QUEENSGATE, Ohio (WKRC) - Amtrak has canceled all its long-distance routes ahead of a potential railroad worker strike that could bring the economy to a grinding halt.
If a deal isn’t reached between the labor unions and railroad companies, railroad tracks across the country will remain empty, and that means any local companies depending on trains to get their products must find another way. That is going to be tough, if not impossible, given the existing supply chain issues and truck driver shortage.
CSX's Queensgate Yard is one of its busiest. It handles all types of products, from containers to plastics to farm crops.
“You don't have to look very far to realize how important rail is to agriculture. Almost every cooperative, grain elevator, retailer, they all are located right next to a railroad, simply because that's the way we get goods to and from the farm,” said Ty Higgins with Ohio Farm Bureau.
More than a quarter of freight travels by rail in the United States. The system was already struggling to keep up.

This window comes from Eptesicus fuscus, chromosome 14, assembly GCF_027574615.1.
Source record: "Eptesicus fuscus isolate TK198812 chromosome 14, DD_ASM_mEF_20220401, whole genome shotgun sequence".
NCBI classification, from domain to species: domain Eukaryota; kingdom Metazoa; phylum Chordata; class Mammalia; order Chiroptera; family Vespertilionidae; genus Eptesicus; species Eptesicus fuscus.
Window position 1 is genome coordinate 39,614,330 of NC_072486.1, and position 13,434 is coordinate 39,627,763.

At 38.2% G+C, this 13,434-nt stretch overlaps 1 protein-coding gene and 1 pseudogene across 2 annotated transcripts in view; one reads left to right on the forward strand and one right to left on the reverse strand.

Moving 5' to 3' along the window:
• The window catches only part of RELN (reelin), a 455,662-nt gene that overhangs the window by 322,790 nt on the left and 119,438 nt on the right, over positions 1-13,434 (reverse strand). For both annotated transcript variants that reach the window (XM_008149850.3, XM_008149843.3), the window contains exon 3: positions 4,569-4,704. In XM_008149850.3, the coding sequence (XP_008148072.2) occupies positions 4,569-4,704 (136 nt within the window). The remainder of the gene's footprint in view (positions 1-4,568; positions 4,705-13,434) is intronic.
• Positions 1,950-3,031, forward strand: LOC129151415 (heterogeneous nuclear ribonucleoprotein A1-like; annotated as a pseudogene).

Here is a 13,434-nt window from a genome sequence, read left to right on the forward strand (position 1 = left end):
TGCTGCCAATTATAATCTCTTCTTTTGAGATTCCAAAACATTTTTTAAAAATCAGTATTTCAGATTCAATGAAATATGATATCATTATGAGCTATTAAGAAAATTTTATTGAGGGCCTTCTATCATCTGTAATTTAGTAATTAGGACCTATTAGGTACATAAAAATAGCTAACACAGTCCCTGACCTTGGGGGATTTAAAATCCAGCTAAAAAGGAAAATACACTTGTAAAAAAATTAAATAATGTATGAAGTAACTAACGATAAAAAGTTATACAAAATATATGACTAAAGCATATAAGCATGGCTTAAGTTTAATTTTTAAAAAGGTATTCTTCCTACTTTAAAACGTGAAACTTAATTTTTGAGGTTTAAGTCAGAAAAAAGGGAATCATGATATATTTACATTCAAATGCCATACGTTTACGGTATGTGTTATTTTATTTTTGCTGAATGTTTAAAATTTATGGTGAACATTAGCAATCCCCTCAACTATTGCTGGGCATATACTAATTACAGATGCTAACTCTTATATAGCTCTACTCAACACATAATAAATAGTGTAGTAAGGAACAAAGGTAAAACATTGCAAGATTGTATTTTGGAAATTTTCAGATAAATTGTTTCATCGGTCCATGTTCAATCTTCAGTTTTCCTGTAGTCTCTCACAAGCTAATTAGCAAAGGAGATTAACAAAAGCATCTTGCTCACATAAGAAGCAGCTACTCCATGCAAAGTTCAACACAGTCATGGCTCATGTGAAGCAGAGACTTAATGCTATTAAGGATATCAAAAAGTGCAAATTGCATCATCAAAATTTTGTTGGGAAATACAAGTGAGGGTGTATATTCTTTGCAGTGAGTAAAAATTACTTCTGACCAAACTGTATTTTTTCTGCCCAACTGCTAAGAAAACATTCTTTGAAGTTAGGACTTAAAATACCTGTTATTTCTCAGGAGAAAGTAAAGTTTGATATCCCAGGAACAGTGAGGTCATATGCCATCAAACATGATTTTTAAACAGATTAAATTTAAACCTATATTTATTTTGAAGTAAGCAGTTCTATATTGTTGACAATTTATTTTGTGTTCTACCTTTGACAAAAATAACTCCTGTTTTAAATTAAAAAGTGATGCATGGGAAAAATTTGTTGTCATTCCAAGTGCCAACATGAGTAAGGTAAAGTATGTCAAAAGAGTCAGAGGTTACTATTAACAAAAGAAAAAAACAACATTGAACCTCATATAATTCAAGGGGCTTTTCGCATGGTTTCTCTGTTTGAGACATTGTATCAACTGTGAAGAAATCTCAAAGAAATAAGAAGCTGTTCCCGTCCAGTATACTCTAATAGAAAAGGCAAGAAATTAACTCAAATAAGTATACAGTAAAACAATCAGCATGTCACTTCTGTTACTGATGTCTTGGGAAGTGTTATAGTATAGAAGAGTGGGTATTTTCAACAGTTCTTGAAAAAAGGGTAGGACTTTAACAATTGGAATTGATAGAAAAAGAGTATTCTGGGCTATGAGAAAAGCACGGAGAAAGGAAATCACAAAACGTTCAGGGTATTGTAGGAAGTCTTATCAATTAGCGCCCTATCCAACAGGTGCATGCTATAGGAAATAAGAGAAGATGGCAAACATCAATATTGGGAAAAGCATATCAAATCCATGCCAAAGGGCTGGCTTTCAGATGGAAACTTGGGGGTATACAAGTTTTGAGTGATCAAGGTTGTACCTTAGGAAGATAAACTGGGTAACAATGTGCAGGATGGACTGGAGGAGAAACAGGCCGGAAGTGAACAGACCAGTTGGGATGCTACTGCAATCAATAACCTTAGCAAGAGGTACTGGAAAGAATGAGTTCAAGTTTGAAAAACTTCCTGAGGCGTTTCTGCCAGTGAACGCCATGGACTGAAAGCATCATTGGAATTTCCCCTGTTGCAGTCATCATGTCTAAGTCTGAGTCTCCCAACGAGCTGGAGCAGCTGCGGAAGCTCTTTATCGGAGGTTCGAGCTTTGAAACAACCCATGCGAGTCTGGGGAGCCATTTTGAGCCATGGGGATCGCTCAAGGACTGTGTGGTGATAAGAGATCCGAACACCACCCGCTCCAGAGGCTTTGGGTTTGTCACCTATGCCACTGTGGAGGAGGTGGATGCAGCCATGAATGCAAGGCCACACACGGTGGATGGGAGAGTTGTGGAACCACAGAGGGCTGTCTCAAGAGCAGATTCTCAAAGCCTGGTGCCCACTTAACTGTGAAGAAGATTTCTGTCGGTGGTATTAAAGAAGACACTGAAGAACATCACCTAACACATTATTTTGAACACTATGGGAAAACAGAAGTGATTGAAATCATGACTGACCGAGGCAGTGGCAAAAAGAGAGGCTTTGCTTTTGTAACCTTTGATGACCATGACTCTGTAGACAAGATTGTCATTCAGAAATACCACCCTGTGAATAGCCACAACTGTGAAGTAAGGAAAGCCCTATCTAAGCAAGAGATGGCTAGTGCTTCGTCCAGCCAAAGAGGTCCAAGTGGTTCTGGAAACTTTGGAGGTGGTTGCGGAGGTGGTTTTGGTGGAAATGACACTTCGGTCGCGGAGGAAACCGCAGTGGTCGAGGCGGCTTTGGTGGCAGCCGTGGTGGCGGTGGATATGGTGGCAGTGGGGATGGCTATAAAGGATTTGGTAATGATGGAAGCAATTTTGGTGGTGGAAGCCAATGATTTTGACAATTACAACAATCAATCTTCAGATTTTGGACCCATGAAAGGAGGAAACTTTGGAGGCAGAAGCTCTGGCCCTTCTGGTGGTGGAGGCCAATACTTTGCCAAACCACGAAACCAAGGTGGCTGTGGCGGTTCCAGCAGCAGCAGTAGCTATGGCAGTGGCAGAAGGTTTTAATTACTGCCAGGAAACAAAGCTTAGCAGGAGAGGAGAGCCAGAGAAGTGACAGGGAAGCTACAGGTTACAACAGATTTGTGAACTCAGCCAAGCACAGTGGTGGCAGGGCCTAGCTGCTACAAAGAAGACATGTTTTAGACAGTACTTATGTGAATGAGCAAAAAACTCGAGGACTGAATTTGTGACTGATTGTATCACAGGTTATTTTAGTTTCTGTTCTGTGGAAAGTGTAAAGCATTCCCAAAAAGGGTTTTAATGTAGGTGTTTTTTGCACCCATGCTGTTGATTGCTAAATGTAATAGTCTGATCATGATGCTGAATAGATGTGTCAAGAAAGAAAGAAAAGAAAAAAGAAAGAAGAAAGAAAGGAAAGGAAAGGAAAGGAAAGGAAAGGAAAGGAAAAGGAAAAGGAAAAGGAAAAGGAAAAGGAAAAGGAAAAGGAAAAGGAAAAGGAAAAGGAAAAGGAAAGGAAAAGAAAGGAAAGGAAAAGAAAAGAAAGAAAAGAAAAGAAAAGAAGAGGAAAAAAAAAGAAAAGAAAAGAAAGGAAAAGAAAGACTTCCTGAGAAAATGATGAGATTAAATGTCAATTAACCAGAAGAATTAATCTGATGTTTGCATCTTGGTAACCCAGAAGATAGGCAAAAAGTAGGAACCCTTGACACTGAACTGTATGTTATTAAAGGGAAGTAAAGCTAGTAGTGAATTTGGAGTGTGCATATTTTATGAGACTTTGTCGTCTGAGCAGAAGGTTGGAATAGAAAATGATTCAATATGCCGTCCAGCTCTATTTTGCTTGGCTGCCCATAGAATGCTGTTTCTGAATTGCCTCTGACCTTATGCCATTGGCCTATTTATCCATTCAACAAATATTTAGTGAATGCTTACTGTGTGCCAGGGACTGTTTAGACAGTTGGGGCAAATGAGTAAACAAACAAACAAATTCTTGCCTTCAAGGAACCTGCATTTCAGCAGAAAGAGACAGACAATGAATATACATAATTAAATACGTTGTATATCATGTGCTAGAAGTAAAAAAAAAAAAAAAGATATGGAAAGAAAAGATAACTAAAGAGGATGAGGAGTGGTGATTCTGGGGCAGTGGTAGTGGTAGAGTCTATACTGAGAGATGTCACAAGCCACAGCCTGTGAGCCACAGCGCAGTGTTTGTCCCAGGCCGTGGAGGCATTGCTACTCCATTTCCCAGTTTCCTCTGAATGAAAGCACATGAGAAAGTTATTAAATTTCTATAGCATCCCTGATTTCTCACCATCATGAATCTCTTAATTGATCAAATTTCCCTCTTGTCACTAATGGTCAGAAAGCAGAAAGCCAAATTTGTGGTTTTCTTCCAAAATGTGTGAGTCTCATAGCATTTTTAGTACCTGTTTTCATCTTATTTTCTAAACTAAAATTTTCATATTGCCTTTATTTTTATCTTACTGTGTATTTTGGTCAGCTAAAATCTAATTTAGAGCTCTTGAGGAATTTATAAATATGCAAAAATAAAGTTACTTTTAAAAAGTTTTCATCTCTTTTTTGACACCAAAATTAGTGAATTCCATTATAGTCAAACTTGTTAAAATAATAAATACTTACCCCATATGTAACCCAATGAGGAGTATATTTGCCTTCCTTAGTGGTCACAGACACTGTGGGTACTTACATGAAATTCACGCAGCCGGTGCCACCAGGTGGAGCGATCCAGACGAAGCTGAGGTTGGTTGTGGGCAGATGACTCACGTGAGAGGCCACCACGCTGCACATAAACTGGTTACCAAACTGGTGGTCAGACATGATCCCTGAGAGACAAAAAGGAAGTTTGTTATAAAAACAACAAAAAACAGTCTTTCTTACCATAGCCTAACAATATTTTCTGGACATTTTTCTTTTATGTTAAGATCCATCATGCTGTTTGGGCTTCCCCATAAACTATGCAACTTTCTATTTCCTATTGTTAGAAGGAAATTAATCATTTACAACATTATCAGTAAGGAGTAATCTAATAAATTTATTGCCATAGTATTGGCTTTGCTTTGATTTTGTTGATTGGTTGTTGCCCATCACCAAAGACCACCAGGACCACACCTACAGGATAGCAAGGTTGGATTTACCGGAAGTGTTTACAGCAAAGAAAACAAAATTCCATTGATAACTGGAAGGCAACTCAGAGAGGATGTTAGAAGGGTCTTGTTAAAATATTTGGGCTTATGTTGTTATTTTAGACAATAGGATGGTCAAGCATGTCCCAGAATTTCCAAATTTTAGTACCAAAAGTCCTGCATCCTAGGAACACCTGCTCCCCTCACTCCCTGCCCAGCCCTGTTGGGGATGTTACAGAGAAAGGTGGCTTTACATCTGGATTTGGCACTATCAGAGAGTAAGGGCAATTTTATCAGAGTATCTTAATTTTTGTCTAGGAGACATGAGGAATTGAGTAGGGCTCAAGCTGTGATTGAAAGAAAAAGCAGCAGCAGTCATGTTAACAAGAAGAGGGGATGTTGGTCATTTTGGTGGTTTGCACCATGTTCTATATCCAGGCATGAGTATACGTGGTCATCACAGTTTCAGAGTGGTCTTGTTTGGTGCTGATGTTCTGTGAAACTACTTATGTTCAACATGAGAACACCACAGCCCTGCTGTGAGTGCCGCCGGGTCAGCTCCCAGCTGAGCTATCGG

"Something like this would have a major impact immediately as far as getting goods from point A to point B. That could be from the farm to the table or from the processing facility to the grocery store," Higgins said.
Because rail traffic is so vital, federal law gives Congress the power to step in and prevent railway workers from striking. However, Democratic leaders say they're not going to go down that road.
Economics Center at the University of Cincinnati Executive Director David Mahon, Ph.D., says a strike would send prices higher, but also, we would likely see fewer items and foods in the grocery store. He says there's no quick fix if the strike happens.
"The trucking industry does not have the capacity when it comes to equipment or drivers to pick up the slack from a railway strike. So, Congress might have to act," Mahon said.
Mahon says that would just be kicking the can down the road and likely lead to a strike during the holiday shopping season.
The strike is set to start at midnight on Friday. The Biden administration says it's working on contingency plans, including potentially adding more truckers to keep goods moving, but there is no word how it would accomplish that.